Last year, the Tampa Bay Lightning revolutionized the gameday experience for their fans when they unveiled the highly-anticipated Tesla Coils, which brought a signature in-game element to the arena that also bridged a connection between hockey and science.
But on Thursday, the Bolts and Tampa’s Museum of Science and Industry (MOSI) took that relationship one step further, unveiling a new permanent exhibit funded by a $525,000 grant from the PNC Foundation to help foster early education.
It’s called Slippery Science, and it’s the first element of a new preschool education program at MOSI.
The idea is to use science to engage young children in active exploration and to address the need to create interest in science and math through scientific inquiry and critical thinking skills, which serve as the foundation for PNC’s Passport To Science initiative.
“It was an easy fit,” Lightning CEO Tod Leiweke said of partnering with MOSI for the event. “We thought it was a terrific way to educate our young children about physics, science and math, while at the same time spreading the word about the great game of hockey. It’s a really cool project for us and hopefully the kids will think it’s really cool too.”
Opening officially on December 2, the display is located inside Kids In Charge!, MOSI’s children’s science center, and will include a series of interactive exhibits that teach friction, physics, the science behind reaction time and other elements associated with the game of hockey. The exhibit also features images of the Tampa Bay Times Forum and hockey team design elements, which will serve as a backdrop to enhance the experience.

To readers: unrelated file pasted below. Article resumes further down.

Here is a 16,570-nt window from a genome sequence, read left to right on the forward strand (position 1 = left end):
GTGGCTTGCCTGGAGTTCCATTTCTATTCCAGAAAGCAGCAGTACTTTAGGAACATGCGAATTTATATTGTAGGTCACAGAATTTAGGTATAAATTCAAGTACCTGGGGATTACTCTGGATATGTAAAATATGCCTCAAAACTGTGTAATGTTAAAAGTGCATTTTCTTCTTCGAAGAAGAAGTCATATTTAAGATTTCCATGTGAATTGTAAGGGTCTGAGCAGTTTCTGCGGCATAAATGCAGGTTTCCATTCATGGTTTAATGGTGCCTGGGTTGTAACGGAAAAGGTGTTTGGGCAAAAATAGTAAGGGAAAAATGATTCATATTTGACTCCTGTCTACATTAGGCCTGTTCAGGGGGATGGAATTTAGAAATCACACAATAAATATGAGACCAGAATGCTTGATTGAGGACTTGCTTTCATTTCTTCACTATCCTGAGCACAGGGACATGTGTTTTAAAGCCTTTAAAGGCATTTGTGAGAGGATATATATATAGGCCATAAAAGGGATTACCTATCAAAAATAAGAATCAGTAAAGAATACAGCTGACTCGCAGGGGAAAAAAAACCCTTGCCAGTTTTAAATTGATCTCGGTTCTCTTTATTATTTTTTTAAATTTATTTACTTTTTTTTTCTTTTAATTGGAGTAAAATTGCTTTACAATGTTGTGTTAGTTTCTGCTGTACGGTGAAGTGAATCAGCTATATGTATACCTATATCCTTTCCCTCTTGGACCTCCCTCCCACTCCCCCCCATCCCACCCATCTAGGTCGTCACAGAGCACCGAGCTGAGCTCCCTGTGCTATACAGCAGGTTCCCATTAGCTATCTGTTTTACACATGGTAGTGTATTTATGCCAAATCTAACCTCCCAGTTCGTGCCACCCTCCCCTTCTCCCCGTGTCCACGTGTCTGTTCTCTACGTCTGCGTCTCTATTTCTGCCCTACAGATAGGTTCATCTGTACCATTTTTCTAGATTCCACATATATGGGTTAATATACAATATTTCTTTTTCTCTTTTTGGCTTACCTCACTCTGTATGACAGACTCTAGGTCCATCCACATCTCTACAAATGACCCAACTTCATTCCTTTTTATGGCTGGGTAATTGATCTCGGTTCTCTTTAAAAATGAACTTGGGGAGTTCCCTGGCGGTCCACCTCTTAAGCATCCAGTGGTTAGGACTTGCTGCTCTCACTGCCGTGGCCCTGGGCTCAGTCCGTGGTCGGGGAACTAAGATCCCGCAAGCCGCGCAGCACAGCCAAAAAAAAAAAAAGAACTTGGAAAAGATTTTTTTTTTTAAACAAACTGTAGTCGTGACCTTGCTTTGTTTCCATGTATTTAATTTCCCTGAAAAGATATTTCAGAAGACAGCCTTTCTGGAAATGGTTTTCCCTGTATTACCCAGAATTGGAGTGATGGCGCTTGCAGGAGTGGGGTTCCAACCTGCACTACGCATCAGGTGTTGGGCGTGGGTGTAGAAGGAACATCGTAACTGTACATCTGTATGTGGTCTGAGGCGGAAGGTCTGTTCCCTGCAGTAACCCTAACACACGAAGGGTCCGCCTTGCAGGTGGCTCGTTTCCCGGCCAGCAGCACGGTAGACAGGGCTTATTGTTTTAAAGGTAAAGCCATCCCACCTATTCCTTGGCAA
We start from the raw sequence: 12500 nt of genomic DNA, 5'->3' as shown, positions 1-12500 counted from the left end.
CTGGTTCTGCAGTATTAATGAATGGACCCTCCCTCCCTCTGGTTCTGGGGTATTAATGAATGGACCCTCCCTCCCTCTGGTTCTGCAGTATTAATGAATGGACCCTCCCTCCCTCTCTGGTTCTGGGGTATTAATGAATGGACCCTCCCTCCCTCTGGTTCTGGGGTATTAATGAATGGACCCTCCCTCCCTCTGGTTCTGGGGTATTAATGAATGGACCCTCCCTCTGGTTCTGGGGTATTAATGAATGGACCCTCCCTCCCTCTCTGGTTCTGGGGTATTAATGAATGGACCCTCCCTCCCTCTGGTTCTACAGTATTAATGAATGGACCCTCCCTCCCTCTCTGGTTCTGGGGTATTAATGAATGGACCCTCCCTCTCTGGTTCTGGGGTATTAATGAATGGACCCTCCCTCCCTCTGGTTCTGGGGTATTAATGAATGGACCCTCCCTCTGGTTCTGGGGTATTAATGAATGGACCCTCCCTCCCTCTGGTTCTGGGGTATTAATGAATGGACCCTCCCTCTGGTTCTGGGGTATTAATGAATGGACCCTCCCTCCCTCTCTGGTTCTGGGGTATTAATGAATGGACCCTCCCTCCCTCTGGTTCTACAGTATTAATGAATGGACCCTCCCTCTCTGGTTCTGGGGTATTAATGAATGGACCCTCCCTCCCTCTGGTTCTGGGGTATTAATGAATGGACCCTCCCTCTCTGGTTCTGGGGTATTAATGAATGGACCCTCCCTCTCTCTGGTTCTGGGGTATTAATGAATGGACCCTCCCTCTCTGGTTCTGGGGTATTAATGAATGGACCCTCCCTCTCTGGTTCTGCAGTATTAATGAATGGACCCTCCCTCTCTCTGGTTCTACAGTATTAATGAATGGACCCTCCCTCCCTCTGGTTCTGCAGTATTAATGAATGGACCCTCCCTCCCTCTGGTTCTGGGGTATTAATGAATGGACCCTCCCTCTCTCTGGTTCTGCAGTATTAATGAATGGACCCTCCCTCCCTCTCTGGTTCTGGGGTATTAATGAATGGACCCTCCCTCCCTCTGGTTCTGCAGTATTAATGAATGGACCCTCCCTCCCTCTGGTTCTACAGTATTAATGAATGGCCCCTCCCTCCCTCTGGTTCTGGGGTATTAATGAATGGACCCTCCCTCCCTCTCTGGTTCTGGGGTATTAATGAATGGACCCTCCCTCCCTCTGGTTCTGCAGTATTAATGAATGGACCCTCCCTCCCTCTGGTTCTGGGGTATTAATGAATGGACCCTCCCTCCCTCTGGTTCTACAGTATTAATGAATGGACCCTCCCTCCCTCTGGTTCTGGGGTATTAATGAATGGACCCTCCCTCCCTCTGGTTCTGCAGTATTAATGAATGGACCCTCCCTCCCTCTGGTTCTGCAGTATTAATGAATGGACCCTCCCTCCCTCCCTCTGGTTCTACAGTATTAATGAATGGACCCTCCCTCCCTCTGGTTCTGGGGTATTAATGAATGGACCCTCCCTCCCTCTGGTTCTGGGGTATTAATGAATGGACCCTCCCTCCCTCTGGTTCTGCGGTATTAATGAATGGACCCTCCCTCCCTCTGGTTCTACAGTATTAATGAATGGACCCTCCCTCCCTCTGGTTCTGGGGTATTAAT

After a series of introductions was made at an opening press conference featuring Leiweke as well as PNC regional president for Florida West Joe Meterchick and MOSI president Wit Ostrenko, several preschool children participated in a ceremonial ribbon cutting ceremony, and then shortly after were able to go explore the exhibit for themselves.
Inside there were interactive games, as well as different stations outlining the process by which the arena is converted into a sheet of ice, the science of collision which coincided with a display regarding how to properly wear hockey equipment, and the study of reaction time in terms of how it relates to Lightning players during a game.
In addition, it also features accompanying take-home activities and educator-led STEM (Science, Technology, Engineering and Mathematics) investigations for children, parents and teachers, an interactive website, lesson plans for educators and MOSI-generated preschool science explorations for parent-generated activities.
“It’s a fabulous thing,” Ostrenko added. “Our work with the PNC Foundation and the Lightning allows us to continue connecting with children’s curiosity.”
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